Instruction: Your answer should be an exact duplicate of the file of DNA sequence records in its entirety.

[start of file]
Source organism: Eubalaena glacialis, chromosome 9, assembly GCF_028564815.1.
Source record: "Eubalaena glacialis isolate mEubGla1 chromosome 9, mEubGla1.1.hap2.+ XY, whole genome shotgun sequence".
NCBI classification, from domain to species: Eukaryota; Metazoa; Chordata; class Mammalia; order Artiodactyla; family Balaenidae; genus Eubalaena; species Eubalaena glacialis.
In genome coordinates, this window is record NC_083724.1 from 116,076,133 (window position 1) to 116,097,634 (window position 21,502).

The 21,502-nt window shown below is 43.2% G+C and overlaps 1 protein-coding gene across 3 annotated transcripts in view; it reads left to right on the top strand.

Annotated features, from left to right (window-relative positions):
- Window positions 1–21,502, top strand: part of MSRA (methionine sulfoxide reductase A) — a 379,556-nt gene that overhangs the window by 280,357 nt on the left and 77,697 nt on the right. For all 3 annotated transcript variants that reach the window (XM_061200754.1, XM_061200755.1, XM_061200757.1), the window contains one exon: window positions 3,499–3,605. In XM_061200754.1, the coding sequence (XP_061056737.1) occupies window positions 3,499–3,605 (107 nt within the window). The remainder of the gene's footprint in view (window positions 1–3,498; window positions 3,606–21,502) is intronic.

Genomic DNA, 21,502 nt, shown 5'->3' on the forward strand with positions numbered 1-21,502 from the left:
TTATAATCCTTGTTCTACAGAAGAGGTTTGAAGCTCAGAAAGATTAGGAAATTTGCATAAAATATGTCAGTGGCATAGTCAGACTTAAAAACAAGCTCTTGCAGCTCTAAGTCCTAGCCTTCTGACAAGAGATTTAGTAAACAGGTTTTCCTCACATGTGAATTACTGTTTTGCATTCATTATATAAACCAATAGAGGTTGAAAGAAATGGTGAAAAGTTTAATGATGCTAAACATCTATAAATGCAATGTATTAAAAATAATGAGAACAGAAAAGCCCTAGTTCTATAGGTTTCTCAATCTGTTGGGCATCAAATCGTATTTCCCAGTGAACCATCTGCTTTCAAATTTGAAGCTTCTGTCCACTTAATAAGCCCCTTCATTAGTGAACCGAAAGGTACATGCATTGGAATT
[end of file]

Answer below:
Source organism: Eubalaena glacialis, chromosome 9, assembly GCF_028564815.1.
Source record: "Eubalaena glacialis isolate mEubGla1 chromosome 9, mEubGla1.1.hap2.+ XY, whole genome shotgun sequence".
NCBI classification, from domain to species: Eukaryota; Metazoa; Chordata; class Mammalia; order Artiodactyla; family Balaenidae; genus Eubalaena; species Eubalaena glacialis.
In genome coordinates, this window is record NC_083724.1 from 116,076,133 (window position 1) to 116,097,634 (window position 21,502).

The 21,502-nt window shown below is 43.2% G+C and overlaps 1 protein-coding gene across 3 annotated transcripts in view; it reads left to right on the top strand.

Annotated features, from left to right (window-relative positions):
- Window positions 1–21,502, top strand: part of MSRA (methionine sulfoxide reductase A) — a 379,556-nt gene that overhangs the window by 280,357 nt on the left and 77,697 nt on the right. For all 3 annotated transcript variants that reach the window (XM_061200754.1, XM_061200755.1, XM_061200757.1), the window contains one exon: window positions 3,499–3,605. In XM_061200754.1, the coding sequence (XP_061056737.1) occupies window positions 3,499–3,605 (107 nt within the window). The remainder of the gene's footprint in view (window positions 1–3,498; window positions 3,606–21,502) is intronic.

Genomic DNA, 21,502 nt, shown 5'->3' on the forward strand with positions numbered 1-21,502 from the left:
TTATAATCCTTGTTCTACAGAAGAGGTTTGAAGCTCAGAAAGATTAGGAAATTTGCATAAAATATGTCAGTGGCATAGTCAGACTTAAAAACAAGCTCTTGCAGCTCTAAGTCCTAGCCTTCTGACAAGAGATTTAGTAAACAGGTTTTCCTCACATGTGAATTACTGTTTTGCATTCATTATATAAACCAATAGAGGTTGAAAGAAATGGTGAAAAGTTTAATGATGCTAAACATCTATAAATGCAATGTATTAAAAATAATGAGAACAGAAAAGCCCTAGTTCTATAGGTTTCTCAATCTGTTGGGCATCAAATCGTATTTCCCAGTGAACCATCTGCTTTCAAATTTGAAGCTTCTGTCCACTTAATAAGCCCCTTCATTAGTGAACCGAAAGGTACATGCATTGGAATT